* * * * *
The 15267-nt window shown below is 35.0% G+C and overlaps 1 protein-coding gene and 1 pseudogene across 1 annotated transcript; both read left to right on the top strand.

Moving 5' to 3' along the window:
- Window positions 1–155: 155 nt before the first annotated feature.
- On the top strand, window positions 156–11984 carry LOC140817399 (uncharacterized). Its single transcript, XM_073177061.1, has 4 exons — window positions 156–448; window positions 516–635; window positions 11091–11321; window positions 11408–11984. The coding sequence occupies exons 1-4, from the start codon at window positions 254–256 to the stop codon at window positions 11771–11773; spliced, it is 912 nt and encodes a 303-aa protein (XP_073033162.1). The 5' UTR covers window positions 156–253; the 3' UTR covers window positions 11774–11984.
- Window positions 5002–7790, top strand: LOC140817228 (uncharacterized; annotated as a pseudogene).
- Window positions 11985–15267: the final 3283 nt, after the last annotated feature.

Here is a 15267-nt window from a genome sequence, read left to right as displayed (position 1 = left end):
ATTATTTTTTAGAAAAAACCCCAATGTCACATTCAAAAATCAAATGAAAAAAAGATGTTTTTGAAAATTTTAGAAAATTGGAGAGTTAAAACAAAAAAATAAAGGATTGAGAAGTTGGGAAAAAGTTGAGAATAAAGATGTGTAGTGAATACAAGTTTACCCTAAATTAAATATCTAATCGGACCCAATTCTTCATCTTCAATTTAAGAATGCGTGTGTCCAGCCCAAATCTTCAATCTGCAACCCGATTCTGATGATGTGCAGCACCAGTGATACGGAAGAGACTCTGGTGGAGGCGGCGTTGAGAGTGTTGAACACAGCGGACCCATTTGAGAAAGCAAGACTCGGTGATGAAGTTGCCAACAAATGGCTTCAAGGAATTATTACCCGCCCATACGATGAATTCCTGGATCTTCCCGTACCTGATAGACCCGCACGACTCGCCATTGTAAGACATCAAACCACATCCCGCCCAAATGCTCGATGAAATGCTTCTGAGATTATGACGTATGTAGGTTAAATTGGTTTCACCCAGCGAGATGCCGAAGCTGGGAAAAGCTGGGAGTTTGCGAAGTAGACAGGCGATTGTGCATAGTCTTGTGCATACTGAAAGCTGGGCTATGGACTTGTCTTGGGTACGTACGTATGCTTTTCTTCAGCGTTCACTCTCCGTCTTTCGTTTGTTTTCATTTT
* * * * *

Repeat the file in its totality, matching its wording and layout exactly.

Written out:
The 15267-nt window shown below is 35.0% G+C and overlaps 1 protein-coding gene and 1 pseudogene across 1 annotated transcript; both read left to right on the top strand.

Moving 5' to 3' along the window:
- Window positions 1–155: 155 nt before the first annotated feature.
- On the top strand, window positions 156–11984 carry LOC140817399 (uncharacterized). Its single transcript, XM_073177061.1, has 4 exons — window positions 156–448; window positions 516–635; window positions 11091–11321; window positions 11408–11984. The coding sequence occupies exons 1-4, from the start codon at window positions 254–256 to the stop codon at window positions 11771–11773; spliced, it is 912 nt and encodes a 303-aa protein (XP_073033162.1). The 5' UTR covers window positions 156–253; the 3' UTR covers window positions 11774–11984.
- Window positions 5002–7790, top strand: LOC140817228 (uncharacterized; annotated as a pseudogene).
- Window positions 11985–15267: the final 3283 nt, after the last annotated feature.

Here is a 15267-nt window from a genome sequence, read left to right as displayed (position 1 = left end):
ATTATTTTTTAGAAAAAACCCCAATGTCACATTCAAAAATCAAATGAAAAAAAGATGTTTTTGAAAATTTTAGAAAATTGGAGAGTTAAAACAAAAAAATAAAGGATTGAGAAGTTGGGAAAAAGTTGAGAATAAAGATGTGTAGTGAATACAAGTTTACCCTAAATTAAATATCTAATCGGACCCAATTCTTCATCTTCAATTTAAGAATGCGTGTGTCCAGCCCAAATCTTCAATCTGCAACCCGATTCTGATGATGTGCAGCACCAGTGATACGGAAGAGACTCTGGTGGAGGCGGCGTTGAGAGTGTTGAACACAGCGGACCCATTTGAGAAAGCAAGACTCGGTGATGAAGTTGCCAACAAATGGCTTCAAGGAATTATTACCCGCCCATACGATGAATTCCTGGATCTTCCCGTACCTGATAGACCCGCACGACTCGCCATTGTAAGACATCAAACCACATCCCGCCCAAATGCTCGATGAAATGCTTCTGAGATTATGACGTATGTAGGTTAAATTGGTTTCACCCAGCGAGATGCCGAAGCTGGGAAAAGCTGGGAGTTTGCGAAGTAGACAGGCGATTGTGCATAGTCTTGTGCATACTGAAAGCTGGGCTATGGACTTGTCTTGGGTACGTACGTATGCTTTTCTTCAGCGTTCACTCTCCGTCTTTCGTTTGTTTTCATTTT